Malaria Cases: Greece Update, October 11, 2012
The Centers for Disease Control and Prevention (CDC) has received information that there have been 14 additional P. vivax malaria cases identified in Greece; four that are locally-acquired cases in Greek residents with no previous travel, and 10 cases in immigrants. Those 10 cases could have either been imported or acquired locally. Between January 1 and October 1, 2012, Greece has reported a total of 70 cases of malaria. Of those 70 cases, 54 were caused by P. vivax (12 are locally acquired, 2 are relapses, and 40 occurred in immigrants). Those 40 cases among immigrants from P. vivax-endemic countries, could have either been imported or acquired locally. The immigrants reported being in Greece from as short as a few days before onset of symptoms to as long as 4 years before the onset of symptoms.
Three of the new cases occurred in areas where malaria had not been previously identified. (see map) The first occurred in an agricultural setting in Selino, Xanthi. The second case was in a patient who travelled within Greece, and was believed to have become infected with malaria in Viotia. The third case occurred in a patient from Karditsa.
The fourth new case had onset of symptoms at the end of September and is believed to have acquired the infection in Evrotas in the Laconia (southeastern Peloponnese) region. The agricultural area of Evrotas was the principal site of the 2011 P. vivax outbreak and was also where other locally-acquired were identified in June, July, and August of 2012.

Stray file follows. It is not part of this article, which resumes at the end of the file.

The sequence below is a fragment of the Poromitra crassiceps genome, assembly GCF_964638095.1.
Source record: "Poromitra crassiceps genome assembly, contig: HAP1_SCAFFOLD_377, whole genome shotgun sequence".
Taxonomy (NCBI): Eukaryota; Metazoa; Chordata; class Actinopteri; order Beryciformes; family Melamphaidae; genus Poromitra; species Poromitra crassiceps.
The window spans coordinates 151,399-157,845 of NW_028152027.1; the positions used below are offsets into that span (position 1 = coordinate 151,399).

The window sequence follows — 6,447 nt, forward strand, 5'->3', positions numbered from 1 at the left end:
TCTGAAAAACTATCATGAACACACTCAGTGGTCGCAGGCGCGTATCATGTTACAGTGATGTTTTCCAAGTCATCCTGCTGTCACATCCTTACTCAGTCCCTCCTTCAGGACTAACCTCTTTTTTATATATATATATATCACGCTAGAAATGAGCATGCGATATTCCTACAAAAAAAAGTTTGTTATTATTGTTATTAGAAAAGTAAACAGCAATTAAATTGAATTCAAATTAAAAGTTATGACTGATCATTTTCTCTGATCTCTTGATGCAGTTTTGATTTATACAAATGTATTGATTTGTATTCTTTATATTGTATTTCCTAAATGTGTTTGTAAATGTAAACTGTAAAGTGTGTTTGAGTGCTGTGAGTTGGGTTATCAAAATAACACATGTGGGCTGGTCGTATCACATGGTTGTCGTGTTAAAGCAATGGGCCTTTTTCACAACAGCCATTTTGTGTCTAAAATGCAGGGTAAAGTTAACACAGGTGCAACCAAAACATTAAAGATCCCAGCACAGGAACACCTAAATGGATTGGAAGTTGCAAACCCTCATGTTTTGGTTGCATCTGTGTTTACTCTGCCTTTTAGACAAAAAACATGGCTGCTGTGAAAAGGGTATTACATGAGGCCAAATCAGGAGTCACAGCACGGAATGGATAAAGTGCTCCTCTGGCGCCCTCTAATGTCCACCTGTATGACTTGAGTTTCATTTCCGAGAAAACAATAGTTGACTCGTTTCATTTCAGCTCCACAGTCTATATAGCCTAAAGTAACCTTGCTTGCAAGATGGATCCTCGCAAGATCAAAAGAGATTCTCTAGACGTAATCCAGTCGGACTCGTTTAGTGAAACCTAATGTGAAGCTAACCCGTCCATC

No new cases have been reported in Markopoulo and Marathon, two areas were cases had been identified during June through August. No locally transmitted malaria cases have been reported in Athens.
The Hellenic CDC continues to work with the European CDC and has responded by enhancing its surveillance systems for malaria cases and malaria vectors. In current- and previously affected- areas, mosquito control has been intensified, healthcare providers educated about early malaria diagnosis and treatment, and the public has been informed about the symptoms of malaria and the prevention of mosquito bites.
There are no changes to the current CDC recommendations for preventive antimalarial drugs for travel to the agricultural areas of Evrotas in the Laconia region. If traveling to the affected areas, discuss the benefits and risks of taking malaria prophylaxis based on your itinerary, duration of travel, and activities–as well as your other medications and health conditions–with a health care provider knowledgeable about travel medicine. Mosquito avoidance measures are also recommended, such as insect repellant and sleeping in either an air conditioned or well-screened setting or under a treated bed-net, to prevent malaria infection. Malaria prophylaxis is not currently recommended for travelers to Marathon and Markopoulo. Travelers to these two areas should rely on mosquito avoidance measures to prevent malaria infection.
See the CDC Malaria website for additional health information about malaria including prevention of mosquito bites and drugs for malaria prevention. For general health information for travelers to all areas of the world, see the CDC Traveler’s Health website.